Norwegian mulls leaving CPH Airport as mass delays continue

Christian Wenande
May 16th, 2023

With no resolution to the air traffic controller strike in sight, the summer could end up being a disaster for Danish aviation

Norwegian is concerned as the busy summer season approaches (photo: Pixabay/hpgruesen)

Thursday is a national holiday, and it’s not uncommon for people in Denmark to take the Friday off and have a long weekend to travel abroad. 

Almost 80,000 passengers are expected to travel through Copenhagen Airport on Thursday and 90,000 are predicted to hit the airport on Sunday.

But travellers can expect ‘turbulence’ due to the ongoing air traffic controller strike that delayed about 1 million passengers in April alone. 

A report from the airport last week confirmed that 45 percent of all flights in April were delayed by at least 15 minutes, while 400 flights were cancelled – affecting some 60,000 passengers.

READ ALSO: CPH Airport among top airports for curbing carbon emissions

Norwegian looking elsewhere
Norwegian, which is only second to SAS in terms of the number of flights operated out of Copenhagen Airport, has run out of patience with the busy summer season on the horizon.

The airline has announced it has started exploring the possibility of moving flights away from Copenhagen Airport as a result of the many delays and cancellations.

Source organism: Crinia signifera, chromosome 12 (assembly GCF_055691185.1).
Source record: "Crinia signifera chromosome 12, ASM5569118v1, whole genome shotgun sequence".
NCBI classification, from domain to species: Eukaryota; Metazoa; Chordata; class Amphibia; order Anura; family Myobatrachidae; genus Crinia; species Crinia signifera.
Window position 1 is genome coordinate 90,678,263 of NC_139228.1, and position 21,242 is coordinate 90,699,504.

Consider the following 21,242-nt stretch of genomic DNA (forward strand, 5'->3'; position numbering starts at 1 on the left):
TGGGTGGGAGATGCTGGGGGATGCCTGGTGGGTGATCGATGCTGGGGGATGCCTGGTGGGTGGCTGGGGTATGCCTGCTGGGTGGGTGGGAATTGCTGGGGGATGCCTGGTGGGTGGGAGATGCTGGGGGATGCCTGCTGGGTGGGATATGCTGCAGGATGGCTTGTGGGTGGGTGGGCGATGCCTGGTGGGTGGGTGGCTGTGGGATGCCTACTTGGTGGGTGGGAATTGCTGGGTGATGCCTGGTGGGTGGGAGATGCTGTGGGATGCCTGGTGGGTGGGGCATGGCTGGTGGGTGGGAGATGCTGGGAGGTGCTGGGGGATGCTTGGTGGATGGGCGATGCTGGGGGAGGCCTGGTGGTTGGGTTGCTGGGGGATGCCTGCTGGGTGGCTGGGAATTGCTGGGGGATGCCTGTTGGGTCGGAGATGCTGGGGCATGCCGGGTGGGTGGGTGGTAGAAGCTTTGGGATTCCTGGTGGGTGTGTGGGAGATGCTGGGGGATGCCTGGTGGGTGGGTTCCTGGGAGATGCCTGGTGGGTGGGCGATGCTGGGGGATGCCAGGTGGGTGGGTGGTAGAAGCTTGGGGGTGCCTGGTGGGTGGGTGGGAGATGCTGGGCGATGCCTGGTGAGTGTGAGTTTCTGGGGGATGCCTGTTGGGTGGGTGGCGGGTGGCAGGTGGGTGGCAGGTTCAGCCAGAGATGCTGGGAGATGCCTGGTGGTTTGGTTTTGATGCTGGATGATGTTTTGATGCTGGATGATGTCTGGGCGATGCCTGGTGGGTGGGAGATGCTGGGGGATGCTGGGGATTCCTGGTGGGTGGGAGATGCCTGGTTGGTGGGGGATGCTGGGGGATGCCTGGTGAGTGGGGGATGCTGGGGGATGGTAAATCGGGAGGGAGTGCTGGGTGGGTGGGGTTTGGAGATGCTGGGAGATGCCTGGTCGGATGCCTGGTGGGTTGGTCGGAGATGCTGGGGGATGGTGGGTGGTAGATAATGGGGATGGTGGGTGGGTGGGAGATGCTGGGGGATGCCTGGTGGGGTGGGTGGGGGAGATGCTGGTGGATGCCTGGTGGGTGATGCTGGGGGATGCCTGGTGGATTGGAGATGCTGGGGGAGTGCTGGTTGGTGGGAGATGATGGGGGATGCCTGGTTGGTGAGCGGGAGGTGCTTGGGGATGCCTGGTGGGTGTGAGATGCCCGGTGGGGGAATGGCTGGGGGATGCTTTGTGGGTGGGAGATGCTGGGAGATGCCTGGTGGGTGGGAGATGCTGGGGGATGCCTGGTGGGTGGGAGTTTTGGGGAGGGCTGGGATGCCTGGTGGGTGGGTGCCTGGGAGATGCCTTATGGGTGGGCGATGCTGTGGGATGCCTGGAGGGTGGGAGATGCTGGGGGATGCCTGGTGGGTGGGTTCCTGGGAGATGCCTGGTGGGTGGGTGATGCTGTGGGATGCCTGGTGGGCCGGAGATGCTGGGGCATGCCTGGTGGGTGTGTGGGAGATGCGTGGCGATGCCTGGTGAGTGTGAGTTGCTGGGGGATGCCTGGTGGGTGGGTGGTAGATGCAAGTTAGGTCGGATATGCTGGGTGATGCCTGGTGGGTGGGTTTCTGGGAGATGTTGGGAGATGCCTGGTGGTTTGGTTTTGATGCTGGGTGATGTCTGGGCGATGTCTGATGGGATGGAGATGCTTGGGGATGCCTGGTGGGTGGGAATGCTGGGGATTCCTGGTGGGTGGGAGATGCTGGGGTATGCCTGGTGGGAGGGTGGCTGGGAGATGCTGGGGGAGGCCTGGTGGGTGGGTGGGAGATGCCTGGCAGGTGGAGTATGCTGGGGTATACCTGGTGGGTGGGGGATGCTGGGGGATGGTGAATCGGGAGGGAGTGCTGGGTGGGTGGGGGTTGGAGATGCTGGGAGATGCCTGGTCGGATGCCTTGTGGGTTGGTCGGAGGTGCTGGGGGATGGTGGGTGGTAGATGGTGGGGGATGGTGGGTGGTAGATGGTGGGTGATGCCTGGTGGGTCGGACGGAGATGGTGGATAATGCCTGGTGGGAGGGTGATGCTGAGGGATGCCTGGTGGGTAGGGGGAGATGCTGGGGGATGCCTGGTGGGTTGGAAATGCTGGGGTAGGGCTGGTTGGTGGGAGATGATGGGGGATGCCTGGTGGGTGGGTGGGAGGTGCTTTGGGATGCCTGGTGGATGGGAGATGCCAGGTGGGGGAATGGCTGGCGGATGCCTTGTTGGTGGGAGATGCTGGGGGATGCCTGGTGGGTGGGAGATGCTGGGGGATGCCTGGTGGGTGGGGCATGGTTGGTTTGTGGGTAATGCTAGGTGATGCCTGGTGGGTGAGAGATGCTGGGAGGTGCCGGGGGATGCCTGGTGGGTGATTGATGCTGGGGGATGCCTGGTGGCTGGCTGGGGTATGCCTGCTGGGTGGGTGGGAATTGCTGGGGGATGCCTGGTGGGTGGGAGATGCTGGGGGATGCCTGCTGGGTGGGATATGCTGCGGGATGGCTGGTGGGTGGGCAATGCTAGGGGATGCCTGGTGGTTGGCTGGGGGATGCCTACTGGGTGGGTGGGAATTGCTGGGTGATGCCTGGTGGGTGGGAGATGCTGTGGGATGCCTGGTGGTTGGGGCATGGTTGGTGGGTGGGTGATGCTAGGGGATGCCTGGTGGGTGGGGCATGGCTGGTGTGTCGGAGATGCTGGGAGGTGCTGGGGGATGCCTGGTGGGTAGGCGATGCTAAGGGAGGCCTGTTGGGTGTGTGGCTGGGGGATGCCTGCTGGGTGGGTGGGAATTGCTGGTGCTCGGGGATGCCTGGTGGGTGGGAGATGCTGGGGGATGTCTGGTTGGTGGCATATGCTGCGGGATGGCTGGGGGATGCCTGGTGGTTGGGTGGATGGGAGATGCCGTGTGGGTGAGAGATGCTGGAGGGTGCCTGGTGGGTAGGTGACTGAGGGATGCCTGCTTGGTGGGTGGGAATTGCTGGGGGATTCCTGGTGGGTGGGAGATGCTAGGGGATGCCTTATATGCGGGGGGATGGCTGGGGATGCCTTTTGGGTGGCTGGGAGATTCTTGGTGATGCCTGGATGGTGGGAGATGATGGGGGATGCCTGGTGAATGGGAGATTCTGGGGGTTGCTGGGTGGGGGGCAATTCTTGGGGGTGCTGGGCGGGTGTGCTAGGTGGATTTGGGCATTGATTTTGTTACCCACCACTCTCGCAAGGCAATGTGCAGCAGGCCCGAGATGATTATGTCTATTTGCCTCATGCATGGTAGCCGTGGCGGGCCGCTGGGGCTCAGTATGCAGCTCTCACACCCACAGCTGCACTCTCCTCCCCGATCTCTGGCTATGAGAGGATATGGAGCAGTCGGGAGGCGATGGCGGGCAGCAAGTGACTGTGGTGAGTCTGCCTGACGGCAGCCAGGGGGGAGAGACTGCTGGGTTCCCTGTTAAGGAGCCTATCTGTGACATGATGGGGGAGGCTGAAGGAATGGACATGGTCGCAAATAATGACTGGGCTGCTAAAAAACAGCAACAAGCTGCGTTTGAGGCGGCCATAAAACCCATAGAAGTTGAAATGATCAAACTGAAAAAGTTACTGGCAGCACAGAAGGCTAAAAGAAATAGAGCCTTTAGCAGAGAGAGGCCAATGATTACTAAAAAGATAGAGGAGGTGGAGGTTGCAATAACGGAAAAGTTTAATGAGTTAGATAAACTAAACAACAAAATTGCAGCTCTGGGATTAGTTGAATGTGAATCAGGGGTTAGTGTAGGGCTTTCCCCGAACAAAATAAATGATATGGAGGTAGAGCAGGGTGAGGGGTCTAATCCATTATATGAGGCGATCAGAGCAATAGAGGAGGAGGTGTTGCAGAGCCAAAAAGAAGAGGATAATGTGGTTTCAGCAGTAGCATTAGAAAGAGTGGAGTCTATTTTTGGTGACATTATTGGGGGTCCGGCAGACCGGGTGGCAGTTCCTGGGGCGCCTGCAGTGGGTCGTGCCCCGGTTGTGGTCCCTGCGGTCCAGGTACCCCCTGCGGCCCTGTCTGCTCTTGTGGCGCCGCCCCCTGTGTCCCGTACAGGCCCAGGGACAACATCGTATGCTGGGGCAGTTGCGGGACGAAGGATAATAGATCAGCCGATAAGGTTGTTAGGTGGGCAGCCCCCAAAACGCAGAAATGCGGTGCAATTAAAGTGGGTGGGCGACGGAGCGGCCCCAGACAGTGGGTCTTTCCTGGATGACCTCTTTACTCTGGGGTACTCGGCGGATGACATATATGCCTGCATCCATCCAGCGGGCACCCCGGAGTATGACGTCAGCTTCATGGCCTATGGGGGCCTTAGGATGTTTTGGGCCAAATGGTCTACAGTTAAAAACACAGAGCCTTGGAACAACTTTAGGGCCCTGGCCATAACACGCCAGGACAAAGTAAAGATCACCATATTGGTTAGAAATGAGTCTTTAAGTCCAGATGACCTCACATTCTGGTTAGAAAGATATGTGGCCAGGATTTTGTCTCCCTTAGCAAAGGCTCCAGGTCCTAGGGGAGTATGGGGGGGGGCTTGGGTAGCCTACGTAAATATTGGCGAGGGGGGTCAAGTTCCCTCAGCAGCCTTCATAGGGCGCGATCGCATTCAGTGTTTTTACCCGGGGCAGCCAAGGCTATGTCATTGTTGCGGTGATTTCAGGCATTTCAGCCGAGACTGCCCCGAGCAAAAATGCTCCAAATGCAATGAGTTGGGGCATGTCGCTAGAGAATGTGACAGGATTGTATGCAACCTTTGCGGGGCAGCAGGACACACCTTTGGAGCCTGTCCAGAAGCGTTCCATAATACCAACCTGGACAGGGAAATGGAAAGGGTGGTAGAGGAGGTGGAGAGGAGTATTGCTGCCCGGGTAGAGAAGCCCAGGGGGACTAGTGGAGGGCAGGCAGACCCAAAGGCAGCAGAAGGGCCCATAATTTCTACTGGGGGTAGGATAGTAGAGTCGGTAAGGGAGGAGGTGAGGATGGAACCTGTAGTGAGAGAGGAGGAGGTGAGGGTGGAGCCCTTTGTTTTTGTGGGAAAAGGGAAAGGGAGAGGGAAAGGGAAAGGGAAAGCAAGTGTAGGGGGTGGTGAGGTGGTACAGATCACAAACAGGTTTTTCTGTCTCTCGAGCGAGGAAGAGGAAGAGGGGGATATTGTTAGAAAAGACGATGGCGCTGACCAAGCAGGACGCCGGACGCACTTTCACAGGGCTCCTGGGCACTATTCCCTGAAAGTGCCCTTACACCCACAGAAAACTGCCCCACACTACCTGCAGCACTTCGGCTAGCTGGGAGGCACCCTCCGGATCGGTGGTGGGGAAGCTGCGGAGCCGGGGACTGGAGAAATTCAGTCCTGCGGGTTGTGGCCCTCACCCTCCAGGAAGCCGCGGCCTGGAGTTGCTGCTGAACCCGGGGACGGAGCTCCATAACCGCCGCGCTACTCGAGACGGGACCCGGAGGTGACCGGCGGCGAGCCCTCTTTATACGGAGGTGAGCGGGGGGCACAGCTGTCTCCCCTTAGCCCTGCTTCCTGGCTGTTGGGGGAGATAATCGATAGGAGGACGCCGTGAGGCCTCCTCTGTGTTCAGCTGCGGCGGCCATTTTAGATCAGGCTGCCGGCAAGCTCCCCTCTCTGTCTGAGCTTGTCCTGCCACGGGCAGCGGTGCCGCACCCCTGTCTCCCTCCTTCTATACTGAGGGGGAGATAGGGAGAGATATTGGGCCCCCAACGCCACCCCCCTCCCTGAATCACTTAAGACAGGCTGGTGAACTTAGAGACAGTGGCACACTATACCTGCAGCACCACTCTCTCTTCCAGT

“We need to look at alternative airports that are close to Copenhagen Airport,” Geir Karlsen, the head of Norwegian, said according to Ritzau.

“If it’s possible at such short notice, I don’t know. But the conflict gives rise to growing concerns that will be further exacerbated as capacity increases over the summer season.”

READ ALSO: Delays galore at Copenhagen Airport over lack of air traffic controllers 

A dire summer on horizon
The airline called for the Danish government to step in and help solve the conflict involving the air traffic controllers.

Dansk Industri (DI) has encouraged the transport minister to step in to prevent a “nightmare summer” scenario.

So far, however, the politicians have declined to get involved.

The conflict started after the air traffic controllers refused to take extra shifts following months of overtime due to a shortage of staff.

That plunged state-owned Naviair and air traffic controller union DATCA into a conflict, with the air traffic controllers demanding 40 percent more in pay to take additional extra shifts.

The air traffic controllers contend that Naviair is to blame for the current state of affairs because it cut costs during the COVID-19 pandemic by dismissing 50 air traffic controllers. 


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